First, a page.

Clustered forward rendering works similarly, but avoids the extra additive passes at the cost of slightly more setup. In it, you load all info for the lights affecting the scene into an array stored in GPU memory (an array that can be reused with slight alterations between frames as you move). You divide the viewport into NxMxD sections and build a list of n indices for which lights affect each section (simple bounds testing on basic shapes). Then in the pixel shader, you use the pixel's x/y/z coordinate to calculate which section it's in and get that section's list of lights. After calculating the diffuse color and normal for the pixel, you iterate over the n lights indexed in the list and add their contributions.AnyOldName3 wrote: ↑10 Dec 2017, 00:27The benefits of deferred shading and lighting are that you don't have to do anything with lights at all until you're at a point when you know exactly which lights will affect each pixel and then for each individual light, you can do a single additive pass over the existing framebuffer to add its contribution to each pixel.
This also has the benefit of working with translucent surfaces, since it doesn't depend on a depth buffer to retrieve the pixel location after the diffuse pass (if multiple surfaces can occupy the same pixel, a single depth value isn't sufficient). Similar for the normal buffer, if there's multiple overlapping surfaces a single normal wouldn't be sufficient.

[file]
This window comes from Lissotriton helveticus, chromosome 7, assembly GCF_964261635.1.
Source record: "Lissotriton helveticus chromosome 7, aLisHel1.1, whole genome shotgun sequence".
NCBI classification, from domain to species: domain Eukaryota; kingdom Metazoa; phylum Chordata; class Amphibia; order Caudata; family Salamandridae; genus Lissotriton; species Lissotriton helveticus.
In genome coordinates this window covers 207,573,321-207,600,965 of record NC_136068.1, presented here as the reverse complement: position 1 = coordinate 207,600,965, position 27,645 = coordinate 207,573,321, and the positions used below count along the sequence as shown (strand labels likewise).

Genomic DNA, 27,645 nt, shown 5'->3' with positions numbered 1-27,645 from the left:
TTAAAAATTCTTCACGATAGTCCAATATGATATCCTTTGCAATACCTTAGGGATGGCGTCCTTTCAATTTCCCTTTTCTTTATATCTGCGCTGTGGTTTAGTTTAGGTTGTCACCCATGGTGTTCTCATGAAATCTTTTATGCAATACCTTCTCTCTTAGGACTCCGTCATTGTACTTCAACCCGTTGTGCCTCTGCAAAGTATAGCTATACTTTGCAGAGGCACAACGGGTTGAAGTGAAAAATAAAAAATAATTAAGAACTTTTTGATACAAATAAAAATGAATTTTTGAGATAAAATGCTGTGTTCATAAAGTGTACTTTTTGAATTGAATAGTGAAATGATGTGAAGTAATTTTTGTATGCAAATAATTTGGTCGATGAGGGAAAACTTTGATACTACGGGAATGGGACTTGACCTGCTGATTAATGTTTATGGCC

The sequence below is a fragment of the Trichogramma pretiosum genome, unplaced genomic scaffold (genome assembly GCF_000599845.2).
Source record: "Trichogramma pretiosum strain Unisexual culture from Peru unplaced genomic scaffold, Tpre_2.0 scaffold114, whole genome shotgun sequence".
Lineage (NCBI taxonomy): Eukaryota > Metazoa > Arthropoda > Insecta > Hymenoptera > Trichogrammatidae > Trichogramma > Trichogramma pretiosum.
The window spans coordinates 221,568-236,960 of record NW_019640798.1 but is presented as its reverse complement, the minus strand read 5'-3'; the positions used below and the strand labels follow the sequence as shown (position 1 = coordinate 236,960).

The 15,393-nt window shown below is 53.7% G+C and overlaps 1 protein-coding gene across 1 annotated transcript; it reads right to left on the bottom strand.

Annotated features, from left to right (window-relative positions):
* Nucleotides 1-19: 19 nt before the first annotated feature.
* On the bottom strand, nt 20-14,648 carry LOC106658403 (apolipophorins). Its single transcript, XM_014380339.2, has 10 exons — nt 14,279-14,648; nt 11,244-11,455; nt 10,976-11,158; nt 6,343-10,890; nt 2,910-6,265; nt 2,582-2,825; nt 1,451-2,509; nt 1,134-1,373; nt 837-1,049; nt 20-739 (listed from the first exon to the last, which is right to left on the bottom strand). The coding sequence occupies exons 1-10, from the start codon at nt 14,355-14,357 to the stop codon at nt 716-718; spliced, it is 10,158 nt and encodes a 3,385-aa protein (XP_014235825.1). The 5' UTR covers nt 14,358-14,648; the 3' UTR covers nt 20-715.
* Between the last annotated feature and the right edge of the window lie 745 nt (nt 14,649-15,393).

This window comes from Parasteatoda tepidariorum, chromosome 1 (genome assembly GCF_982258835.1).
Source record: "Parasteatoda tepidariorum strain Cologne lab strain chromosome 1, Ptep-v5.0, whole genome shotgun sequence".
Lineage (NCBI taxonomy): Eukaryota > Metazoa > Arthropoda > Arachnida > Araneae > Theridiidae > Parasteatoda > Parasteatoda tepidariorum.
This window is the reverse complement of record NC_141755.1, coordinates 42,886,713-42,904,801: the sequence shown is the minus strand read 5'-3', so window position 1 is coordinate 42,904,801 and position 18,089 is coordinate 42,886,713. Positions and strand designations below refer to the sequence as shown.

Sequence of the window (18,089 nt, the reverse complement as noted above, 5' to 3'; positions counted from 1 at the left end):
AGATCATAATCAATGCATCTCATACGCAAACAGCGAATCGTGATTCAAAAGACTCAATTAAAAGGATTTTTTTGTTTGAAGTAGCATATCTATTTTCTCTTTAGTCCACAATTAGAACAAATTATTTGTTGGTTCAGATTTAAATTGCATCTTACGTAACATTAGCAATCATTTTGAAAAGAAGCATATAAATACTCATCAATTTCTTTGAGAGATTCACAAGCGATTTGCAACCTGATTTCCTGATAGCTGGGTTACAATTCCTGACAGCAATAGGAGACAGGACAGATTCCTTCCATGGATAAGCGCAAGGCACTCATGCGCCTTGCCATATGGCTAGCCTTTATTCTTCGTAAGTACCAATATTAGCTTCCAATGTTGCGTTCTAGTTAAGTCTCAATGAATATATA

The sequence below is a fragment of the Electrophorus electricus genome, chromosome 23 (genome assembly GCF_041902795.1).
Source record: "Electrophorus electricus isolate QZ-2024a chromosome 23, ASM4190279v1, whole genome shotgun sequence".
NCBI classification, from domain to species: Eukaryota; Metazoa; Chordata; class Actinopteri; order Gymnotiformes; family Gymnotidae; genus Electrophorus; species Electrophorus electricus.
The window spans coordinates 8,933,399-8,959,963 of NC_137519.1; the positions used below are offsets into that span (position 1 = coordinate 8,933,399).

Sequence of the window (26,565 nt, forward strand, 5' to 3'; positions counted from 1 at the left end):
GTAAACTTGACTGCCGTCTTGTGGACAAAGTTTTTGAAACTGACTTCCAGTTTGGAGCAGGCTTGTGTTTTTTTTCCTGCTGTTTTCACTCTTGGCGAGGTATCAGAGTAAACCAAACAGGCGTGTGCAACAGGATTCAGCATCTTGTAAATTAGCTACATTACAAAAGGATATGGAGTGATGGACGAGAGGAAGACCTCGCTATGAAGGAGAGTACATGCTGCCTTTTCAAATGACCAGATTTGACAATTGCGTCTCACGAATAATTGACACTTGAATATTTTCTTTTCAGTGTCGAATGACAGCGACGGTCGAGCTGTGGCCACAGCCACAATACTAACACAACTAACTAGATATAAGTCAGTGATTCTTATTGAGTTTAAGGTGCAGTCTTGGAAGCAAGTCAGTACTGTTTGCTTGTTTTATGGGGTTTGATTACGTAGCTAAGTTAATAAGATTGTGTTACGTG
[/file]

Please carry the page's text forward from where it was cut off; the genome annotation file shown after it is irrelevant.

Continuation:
I don't think per-pixel lighting in Morrowind is that bad. There's a few minor oddities with specific light sources, but nothing particularly garish or game breaking (it's a result of the game expecting per-vertex lighting with relatively large polygons, which was the norm in the late 90s and early 2000s; enabling per-pixel lighting on most games expecting per-vertex lighting would probably expose similar oddities). Mods could even fix those minor issues.This isn't an issue for most games as per-pixel lighting is more realistic, but when you have the collection of hacks resembling a game engine that Bethesda produced and assets designed with that engine in mind, issues appear.